The Emotional Journey of Job Hunting in San Francisco

January 10, 2018

This is a sequel to 6 Things I wish I knew about Job Hunting in San Francisco. It’s been 1.5 years since the article and I am humbled to still receive messages from people that have found it useful.

So many strangers and new friends have reached out seeking advice. Through these messages, I realized that it is the inner demons that need reassuring when one is lost. People needed words of comfort not practical advice, they wanted to hear my emotional journey, and to hear that I too, once felt as discouraged but have now succeeded.

So I am here to share my emotional journey. I may not have been ready to be so vulnerable until now. Because I really did almost give up. I really did feel so stressed that I could not sleep and wake up each morning drowning in self-doubt.

At the time of the last article, I joined Lending Club. 5 weeks after writing, I was laid off again.

Here’s a recap:

After graduating in 2015, I optimistically moved to San Francisco because it was the central hub for tech and entrepreneurship, and the best place I could shape myself to be who I wanted to become. What I faced was 2 lay-offs in under a year due to a startup going under and a CEO getting fired. These events tested what I was made of and put a microscope on what is supposedly “celebrated” (but isn’t actually) in Silicon Valley: failure.

Since no one else I know has had the blessing of getting laid off every 5 months within a year and having the opportunity to (need to) interview and talk to over 100 companies in the bay area, I hope that you can take something away from what I have learned.

What doesn’t kill you makes you stronger

I have always been a persistent person and perhaps confident to a fault. It is not easy for me to feel rock bottom.

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Needs and priorities at startups are always changing so I have seen every kind of rejection email.


Budget Re-evaluation

A bit late on the introduction game

Email after warm outreach

Finding a fit was important to me as I wrote in my last article. I was patient and enjoyed the process of learning about different companies and different roles.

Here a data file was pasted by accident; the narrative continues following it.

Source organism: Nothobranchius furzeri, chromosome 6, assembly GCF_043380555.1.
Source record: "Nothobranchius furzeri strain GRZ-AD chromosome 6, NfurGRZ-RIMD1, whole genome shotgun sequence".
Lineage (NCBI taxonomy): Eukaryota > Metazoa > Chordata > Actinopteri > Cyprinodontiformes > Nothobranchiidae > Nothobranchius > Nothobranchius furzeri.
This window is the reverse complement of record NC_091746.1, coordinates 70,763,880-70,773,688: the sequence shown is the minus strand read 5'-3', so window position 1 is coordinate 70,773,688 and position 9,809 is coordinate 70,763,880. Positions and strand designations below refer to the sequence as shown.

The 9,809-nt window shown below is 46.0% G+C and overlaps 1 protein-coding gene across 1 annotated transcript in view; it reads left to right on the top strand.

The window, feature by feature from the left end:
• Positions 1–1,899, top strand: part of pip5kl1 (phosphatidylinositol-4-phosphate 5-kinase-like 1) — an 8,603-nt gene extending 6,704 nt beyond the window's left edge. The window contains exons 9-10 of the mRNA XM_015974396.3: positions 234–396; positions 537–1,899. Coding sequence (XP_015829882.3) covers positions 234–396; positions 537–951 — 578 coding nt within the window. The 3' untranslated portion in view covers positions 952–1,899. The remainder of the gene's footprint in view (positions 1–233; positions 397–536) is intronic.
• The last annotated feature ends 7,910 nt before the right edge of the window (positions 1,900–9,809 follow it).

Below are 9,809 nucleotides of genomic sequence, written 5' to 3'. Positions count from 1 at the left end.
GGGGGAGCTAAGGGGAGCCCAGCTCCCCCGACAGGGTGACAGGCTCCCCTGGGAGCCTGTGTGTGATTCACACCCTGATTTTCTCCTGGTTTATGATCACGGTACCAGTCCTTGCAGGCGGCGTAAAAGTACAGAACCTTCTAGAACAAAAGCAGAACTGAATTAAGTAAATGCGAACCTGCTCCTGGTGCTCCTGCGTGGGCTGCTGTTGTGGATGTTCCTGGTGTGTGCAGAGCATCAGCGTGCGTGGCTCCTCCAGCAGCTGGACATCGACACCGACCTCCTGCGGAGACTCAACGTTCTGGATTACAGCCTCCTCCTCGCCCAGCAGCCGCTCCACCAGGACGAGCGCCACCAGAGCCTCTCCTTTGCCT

There was only one moment during these job hunts that almost became the final straw. I almost packed my bags and flew home to Ottawa.

The most dejected I have ever felt in my life was when I received a rescinded verbal offer from what I thought was my dream position at my dream company, after 2 months job hunting.

I am an avid traveler having backpacked 30 countries in the last 4 years, an extreme extrovert that loves making friends everywhere I go, and a preacher of global tolerance so I lived and breathed Couchsurfing’s mission statement:

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Couchsurfing was restructuring and having a somewhat identity crisis. They were not hiring. I got a warm intro to the Head of Product and presented myself as “the Jill of all trades who gets shit done”.

After an initial coffee chat and before an official interview, I sent them my ideas on everything I learned during this chat. Check it out here: Brainstorm doc

And so I got my first piece of homework:

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For the first onsite interview, I presented: Local Advice

I went above and beyond to do research on how different forums are managed. I talked to my connections at different companies that managed forums and supplemented the presentation with this doc: Forum Moderation at other Companies

I was then sent home with some Financial Analysis homework and to write what I had presented in a product spec on Forum Moderation.

I went in for a second onsite and walked through a financial analysis on payments failure (cannot share due to NDA) and a 9 page detailed product spec: Forum Moderation Product Spec

The team was impressed. I was now sent home with a SQL assignment.

So I completed it — with some help from online classes and my ex-manager from Vouch.

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Somewhere in this process I also sent in references.

Finally after the third onsite, a 3 week interviewing process, and 40+ hours spent on assignments, I got an offer over the phone and an email asking me for visa requirements.

Then silence for 2 days.

Then this email: